Ever noticed one of those stunning cinemagraphs while you visited a site or scrolled through your newsfeed? We have Kevin Burg and Jamie Beck to thank because they first created the first cinemagraph in 2011. A cinemagraph is a photo where some parts in the photo are moving while the rest are “still” or static like this example from Nike and this font with a 3D effect added to it. I’ll guide you through a step-by-step process on how to make one. The key part in creating cinemagraphs is to have a steady hand, so a tripod is your best friend.
Difficulty Level: Basic knowledge of Photoshop
What you need: Tripod, Camera (iPhone works great as well) and Photoshop
Step 1. Choose your subject and film it.
You want your subject to continuously loop like water running, records playing or someone waving. For this example, we have Rio, our Social Media Manager, pouring coffee into a mug. When you film, we highly recommend using a tripod.
Tip: If you don’t have a tripod, you can get creative using whatever you have to prop your camera or your phone so it stays stationary at all times while your subject is being recorded.
Step 2. Open your video into Photoshop and select your 2-4 second clip.
Once your Photoshop is open, make sure your Timeline is visible, by going to Window > Worskspace > Motion. Now, open your video file and carefully choose a clip from your footage where the last frame will become the first frame so the looping is seamless. You’ll only need about 2-4 seconds. But don’t worry if it doesn’t loop perfectly, I will go over duplicating and reversing your clip in the next few steps.
Step 3. Create and mask your still image.
Once you’ve selected your 2-4 second clip, copy that layer and rasterize it. This will be your static image where you will create the mask. Once you create the mask, use your eraser tool and erase the parts in the image where you want the action to take place. The red hue that you see in the example below is the only area I want to see movement. Test out your mask and play your video and ensure there are no unwanted jumps in the video.
Tip: Use a soft eraser brush, and if you erased too much, simply use your brush tool. Zoom in and brush the parts you want the image to stay static.
Step 4. Render your video to .mp4.
If your video loops seamlessly, skip to Step 7 to export your video into a .GIF file. If not then your next steps are going to help create a perfect loop. Start by going to File > Export > Render Video. A pop-up window will appear and you can play around with the Format and Preset to your liking, but for our video example, I have chosen the following:
Step 5. Import your video to frames.
Go to File > Import > Video Frames to Layers. A pop up will appear and make sure that you have “make Frame Animation” checked like the example below. The reason we are doing this is to create the looping perfectly so that the last frame is the first frame.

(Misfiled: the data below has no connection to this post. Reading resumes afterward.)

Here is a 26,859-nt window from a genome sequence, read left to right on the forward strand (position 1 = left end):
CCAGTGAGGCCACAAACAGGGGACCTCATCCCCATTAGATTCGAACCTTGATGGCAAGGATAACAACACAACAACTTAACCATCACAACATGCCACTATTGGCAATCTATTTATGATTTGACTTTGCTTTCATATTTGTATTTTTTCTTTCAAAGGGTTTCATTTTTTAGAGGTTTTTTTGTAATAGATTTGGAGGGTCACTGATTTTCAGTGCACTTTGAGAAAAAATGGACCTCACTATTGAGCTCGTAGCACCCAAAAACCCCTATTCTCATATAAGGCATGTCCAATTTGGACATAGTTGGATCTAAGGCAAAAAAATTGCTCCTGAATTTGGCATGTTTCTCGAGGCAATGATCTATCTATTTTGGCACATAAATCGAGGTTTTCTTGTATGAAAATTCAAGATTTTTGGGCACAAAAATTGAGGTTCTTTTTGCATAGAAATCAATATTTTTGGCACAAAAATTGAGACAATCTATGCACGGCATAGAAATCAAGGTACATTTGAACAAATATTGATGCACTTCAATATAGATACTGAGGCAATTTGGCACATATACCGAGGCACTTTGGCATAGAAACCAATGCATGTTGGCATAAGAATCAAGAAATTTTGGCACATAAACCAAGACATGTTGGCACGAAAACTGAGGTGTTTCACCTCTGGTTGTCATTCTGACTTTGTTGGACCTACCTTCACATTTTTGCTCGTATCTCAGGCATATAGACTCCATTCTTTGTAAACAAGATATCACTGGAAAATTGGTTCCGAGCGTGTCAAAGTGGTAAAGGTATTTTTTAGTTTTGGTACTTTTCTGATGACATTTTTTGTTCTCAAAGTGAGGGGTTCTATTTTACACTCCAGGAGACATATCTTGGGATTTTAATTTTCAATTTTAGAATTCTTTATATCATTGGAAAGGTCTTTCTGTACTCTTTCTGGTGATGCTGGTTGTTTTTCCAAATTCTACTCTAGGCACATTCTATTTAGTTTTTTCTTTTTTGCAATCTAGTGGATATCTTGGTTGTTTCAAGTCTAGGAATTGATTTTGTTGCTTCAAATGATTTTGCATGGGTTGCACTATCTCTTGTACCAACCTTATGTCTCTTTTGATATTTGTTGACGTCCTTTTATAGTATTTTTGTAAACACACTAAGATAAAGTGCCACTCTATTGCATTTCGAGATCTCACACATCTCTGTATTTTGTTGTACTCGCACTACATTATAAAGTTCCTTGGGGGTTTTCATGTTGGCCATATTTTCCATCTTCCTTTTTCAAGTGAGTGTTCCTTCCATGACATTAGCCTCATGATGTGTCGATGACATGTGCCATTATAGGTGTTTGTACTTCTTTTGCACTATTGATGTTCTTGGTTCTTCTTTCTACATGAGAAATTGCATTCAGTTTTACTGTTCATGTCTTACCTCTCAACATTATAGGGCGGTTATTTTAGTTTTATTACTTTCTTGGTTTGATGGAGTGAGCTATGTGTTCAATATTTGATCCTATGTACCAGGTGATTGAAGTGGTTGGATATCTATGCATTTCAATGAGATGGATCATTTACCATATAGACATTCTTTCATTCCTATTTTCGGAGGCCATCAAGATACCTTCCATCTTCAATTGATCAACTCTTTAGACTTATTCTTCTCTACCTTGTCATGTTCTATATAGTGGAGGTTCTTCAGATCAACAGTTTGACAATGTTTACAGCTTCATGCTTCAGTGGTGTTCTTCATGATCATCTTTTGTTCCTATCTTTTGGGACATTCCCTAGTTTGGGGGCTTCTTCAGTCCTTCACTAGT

Step 6. Duplicate all frames and reverse order.
Select all the frames in your Frame Animation window and duplicate them by copying all frames and pasting them after the last frame. Now, select all of your duplicated frames and “Reverse Frames.” This ensures that your last frame is the first frame, creating a seamless loop.
Step 7. Export to .GIF
Go to File > Export > Save for Web. When you are exporting your cinemagraph into a .gif, be sure to choose “Forever” in the Looping Options dropdown. Click “Save” and there you have it! You can now post your cinemagraph on your blog, website and pretty much anywhere that supports .gif files.
“Oh but wait! Facebook and Instagram don’t support .GIF files! What should I do?” you ask.
If you want to post your cinemagraphs on social media, simply render your final cinemagraph to an .mp4 file by going back to Step 4. The great thing about Instagram is that it plays and loops your video automatically, so even if your video is 2-4 seconds long, it will seem as if your video is 15 seconds long. However, Facebook does not loop videos, so you will need to go back to Step 6 and duplicate all your frames (existing frames and already reversed frames) 3 or 4 times until you end up with at least a 15 second video. Then select Render Video to an .mp4 file.
You now know how to create stunning cinemagraphs. And, with video being on the rise on social media and on the web, I think that cinemagraphs will definitely make you stand out since it is an interesting hybrid between photo and video, requiring your audience to do a double take.
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